19 Oct 2015

China Revisited - a tribute to Jack Body

From Voices, 3:30 pm on 19 October 2015

Composer Jack Body 1944-2015.

He was great fun, had a twinkle in his eye and a rather wicked, ironic sense of humour at all times. Loved to party but a serious repository of music of other cultures. – Gillian Ansell, Viola, NZSQ.

Outstanding New Zealand composer Jack Body passed away earlier this year – so a tribute performance to honour Jack’s musical legacy in China and around Asia was performed with the New Zealand String Quartet, which included a traditional Chinese tea ceremony before and after the concert.

China Revisited – A concert inspired by Jack Body was a one off special performance by the NZSQ, which took place at St Andrews Church on the Terrace in the heart of Wellington’s CBD to a respectfully well attended audience.

Preparing, the tea ceremony

Preparing, the tea ceremony Photo: RNZ / Lynda Chanwai-Earle

The traditional Chinese tea ceremony made a beautiful and somewhat surreal start to the performance in its hushed silence, before Jack’s 2009 composition Bai Sanxian began.

Presented by the Confucius Institute at Victoria University, the concert recognised Jack’s legacy, his unique compositions and creative collaborations with China and other countries in Asia over the last four decades.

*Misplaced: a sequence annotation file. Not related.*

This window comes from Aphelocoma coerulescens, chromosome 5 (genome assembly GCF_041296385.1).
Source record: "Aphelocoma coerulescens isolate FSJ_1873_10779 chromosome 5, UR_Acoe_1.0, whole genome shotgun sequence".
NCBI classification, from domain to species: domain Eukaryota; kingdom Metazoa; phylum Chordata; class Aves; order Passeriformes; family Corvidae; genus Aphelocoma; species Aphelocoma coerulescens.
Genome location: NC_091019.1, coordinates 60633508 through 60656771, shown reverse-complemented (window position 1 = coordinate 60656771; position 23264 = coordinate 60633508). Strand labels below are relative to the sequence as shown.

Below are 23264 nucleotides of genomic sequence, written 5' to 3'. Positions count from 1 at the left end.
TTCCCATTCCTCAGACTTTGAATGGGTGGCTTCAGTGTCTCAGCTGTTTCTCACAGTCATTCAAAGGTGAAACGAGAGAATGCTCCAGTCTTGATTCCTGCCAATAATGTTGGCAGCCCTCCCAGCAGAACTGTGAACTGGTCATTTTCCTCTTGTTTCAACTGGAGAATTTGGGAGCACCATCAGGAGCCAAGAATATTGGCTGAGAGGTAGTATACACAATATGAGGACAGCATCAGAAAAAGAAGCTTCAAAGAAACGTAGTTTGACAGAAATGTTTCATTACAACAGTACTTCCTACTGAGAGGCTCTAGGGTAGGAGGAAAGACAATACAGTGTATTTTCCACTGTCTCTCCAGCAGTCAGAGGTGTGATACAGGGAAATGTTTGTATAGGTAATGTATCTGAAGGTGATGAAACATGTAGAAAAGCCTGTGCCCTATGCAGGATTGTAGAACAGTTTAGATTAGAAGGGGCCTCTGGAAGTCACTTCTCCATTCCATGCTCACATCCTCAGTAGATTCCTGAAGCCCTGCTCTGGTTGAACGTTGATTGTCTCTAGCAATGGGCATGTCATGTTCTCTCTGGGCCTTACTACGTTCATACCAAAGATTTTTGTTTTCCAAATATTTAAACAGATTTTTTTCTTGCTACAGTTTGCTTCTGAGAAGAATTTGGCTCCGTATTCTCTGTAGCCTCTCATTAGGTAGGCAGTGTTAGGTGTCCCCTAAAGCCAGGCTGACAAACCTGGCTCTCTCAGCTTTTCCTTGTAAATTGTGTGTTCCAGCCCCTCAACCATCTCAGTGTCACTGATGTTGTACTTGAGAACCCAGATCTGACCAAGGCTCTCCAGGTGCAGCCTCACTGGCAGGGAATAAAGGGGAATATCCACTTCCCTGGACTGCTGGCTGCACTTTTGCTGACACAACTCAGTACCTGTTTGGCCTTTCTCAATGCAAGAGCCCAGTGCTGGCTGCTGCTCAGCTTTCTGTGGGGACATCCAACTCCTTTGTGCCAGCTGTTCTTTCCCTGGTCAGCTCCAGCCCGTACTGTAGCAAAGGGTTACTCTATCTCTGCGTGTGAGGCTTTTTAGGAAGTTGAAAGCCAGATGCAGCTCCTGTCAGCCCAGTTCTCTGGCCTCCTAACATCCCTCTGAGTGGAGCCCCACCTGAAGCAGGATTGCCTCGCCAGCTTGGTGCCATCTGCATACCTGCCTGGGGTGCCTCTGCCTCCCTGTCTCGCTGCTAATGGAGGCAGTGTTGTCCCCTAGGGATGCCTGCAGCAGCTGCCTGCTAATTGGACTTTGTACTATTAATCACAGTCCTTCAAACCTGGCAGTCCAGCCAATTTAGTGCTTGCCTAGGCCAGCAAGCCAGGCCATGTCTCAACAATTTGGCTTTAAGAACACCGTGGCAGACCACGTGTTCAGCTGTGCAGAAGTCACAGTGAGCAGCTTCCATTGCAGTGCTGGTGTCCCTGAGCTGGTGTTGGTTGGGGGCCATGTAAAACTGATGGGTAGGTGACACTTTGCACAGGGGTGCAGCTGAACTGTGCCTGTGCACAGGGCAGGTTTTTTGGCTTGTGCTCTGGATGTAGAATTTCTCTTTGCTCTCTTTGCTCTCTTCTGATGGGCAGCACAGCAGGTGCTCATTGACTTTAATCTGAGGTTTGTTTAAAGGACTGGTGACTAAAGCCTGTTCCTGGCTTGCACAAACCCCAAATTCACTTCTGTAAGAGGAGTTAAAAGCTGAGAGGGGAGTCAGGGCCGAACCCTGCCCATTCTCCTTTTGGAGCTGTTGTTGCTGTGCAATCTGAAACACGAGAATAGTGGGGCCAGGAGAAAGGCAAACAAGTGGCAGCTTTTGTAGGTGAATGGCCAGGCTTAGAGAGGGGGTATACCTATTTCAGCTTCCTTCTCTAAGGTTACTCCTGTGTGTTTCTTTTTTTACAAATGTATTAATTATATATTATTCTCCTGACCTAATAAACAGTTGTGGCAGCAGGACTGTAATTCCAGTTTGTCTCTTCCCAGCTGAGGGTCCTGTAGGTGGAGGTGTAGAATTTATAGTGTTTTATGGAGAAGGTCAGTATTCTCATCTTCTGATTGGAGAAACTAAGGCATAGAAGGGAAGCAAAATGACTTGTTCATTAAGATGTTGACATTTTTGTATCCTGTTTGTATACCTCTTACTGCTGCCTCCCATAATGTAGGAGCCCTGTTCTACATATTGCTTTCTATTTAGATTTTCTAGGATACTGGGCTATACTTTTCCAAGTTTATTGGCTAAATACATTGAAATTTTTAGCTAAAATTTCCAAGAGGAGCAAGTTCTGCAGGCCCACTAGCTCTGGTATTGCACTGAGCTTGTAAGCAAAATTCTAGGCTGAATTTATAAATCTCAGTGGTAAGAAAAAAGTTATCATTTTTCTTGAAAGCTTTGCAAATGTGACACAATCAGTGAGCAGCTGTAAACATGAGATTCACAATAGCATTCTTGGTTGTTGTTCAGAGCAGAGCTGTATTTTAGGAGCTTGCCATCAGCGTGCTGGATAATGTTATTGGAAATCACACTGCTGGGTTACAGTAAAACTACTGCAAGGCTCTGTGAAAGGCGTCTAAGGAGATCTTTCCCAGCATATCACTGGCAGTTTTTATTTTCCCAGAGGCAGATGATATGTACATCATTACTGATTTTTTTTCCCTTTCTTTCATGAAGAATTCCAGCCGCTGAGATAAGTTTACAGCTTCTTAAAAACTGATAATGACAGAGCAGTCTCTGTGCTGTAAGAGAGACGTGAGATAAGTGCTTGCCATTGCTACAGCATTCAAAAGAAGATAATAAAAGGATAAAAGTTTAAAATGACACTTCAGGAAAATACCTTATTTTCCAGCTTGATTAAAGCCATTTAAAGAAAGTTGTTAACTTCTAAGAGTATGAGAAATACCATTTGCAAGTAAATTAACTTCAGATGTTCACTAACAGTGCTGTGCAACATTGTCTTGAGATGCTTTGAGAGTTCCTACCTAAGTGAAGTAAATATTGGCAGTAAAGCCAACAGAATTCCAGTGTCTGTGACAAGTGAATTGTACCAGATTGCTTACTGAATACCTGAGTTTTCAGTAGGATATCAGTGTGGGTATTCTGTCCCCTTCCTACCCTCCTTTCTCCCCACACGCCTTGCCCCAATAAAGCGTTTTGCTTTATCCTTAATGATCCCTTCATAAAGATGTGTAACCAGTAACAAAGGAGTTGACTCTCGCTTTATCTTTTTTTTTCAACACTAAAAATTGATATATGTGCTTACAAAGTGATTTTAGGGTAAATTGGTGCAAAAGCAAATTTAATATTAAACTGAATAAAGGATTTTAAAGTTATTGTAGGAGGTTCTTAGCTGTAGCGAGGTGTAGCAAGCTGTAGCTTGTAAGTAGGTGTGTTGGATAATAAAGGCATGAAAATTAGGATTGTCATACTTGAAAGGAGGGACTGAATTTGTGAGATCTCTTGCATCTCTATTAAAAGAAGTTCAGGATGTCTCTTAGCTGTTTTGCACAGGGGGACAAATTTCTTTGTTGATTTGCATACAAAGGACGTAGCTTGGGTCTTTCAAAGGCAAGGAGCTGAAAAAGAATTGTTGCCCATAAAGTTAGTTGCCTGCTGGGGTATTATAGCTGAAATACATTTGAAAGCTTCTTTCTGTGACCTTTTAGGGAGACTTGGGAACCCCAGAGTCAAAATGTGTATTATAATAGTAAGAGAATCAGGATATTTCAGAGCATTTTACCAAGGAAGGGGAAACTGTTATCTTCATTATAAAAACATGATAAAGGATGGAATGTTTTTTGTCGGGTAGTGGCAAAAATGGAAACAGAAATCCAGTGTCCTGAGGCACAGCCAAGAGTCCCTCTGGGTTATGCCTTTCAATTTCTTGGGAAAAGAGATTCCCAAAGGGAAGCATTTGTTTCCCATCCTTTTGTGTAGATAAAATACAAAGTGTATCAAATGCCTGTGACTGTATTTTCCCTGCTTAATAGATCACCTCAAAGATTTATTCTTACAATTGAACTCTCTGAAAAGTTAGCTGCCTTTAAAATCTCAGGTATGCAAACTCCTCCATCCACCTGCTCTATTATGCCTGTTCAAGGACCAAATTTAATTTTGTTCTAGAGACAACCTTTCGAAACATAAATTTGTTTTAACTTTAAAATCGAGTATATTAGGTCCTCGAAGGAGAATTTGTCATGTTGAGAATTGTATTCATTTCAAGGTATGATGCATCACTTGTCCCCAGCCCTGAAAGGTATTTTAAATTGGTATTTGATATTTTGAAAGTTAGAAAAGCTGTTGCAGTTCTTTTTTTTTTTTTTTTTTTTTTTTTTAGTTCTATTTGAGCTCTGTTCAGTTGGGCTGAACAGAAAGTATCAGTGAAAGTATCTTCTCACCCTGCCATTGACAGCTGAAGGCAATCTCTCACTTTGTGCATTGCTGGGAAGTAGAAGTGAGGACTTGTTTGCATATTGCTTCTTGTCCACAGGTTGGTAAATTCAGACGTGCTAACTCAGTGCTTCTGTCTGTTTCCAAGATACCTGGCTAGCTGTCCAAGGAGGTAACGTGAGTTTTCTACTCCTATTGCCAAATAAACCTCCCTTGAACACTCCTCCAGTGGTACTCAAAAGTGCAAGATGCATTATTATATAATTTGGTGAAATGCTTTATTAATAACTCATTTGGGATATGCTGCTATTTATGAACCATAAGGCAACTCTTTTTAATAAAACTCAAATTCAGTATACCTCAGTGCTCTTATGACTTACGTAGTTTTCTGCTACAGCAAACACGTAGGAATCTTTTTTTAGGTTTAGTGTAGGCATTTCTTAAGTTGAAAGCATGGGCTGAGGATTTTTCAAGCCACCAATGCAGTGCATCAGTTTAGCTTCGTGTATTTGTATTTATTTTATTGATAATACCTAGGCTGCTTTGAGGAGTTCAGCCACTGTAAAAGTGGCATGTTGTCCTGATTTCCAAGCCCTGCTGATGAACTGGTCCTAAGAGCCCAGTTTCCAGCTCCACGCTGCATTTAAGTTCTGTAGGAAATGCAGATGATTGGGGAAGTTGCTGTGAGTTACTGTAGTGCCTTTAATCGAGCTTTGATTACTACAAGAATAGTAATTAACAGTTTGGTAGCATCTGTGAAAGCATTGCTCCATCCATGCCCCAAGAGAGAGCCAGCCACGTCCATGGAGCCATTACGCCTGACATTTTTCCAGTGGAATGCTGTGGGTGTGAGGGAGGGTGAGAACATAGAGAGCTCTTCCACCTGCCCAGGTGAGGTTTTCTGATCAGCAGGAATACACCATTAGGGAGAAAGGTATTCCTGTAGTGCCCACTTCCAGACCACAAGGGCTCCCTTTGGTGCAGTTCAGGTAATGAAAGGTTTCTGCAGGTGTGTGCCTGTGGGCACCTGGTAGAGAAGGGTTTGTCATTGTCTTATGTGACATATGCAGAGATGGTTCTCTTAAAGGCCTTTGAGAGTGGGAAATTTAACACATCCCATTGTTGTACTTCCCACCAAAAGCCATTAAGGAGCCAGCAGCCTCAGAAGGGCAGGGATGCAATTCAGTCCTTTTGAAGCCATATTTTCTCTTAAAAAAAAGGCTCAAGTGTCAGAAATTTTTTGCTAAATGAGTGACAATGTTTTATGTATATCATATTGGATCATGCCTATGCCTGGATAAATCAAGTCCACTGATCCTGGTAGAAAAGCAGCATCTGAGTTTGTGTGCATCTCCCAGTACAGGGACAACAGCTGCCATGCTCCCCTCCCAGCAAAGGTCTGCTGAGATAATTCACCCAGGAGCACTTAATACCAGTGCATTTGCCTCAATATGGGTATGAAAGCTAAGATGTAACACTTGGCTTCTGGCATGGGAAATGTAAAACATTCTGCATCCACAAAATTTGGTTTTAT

At the concert in addition to Jack’s music, the Quartet performed the works of New Zealand’s finest composers John Psathas, Gillian Whitehead and Beijing based Virtuoso pianist and composer Gao Ping, a long-time friend of Jack Body’s.

A traditional tea ceremony opens the concert

A traditional tea ceremony opens the concert Photo: RNZ / Lynda Chanwai-Earle

Looking back at his extraordinary music career Jack Body began at Auckland University. He also studied in Cologne and at the Institute of Sonology, Utrecht. During 1976-77 he was a guest lecturer at the Akademi Musik Indonesia, Yogyakarta, and from 1980 to 2010 he lectured at the Victoria University of Wellington School of Music, now Te Kōkī New Zealand School of Music.

Jack’s music covered many genres including; orchestral music, solo and chamber music, music-theatre, music for dance and film as well as electroacoustic music. He was passionate about the music and cultures of Asia, particularly Indonesia. As an ethnomusicologist Jack published recordings that included traditional and rarely heard music from Indonesia and China.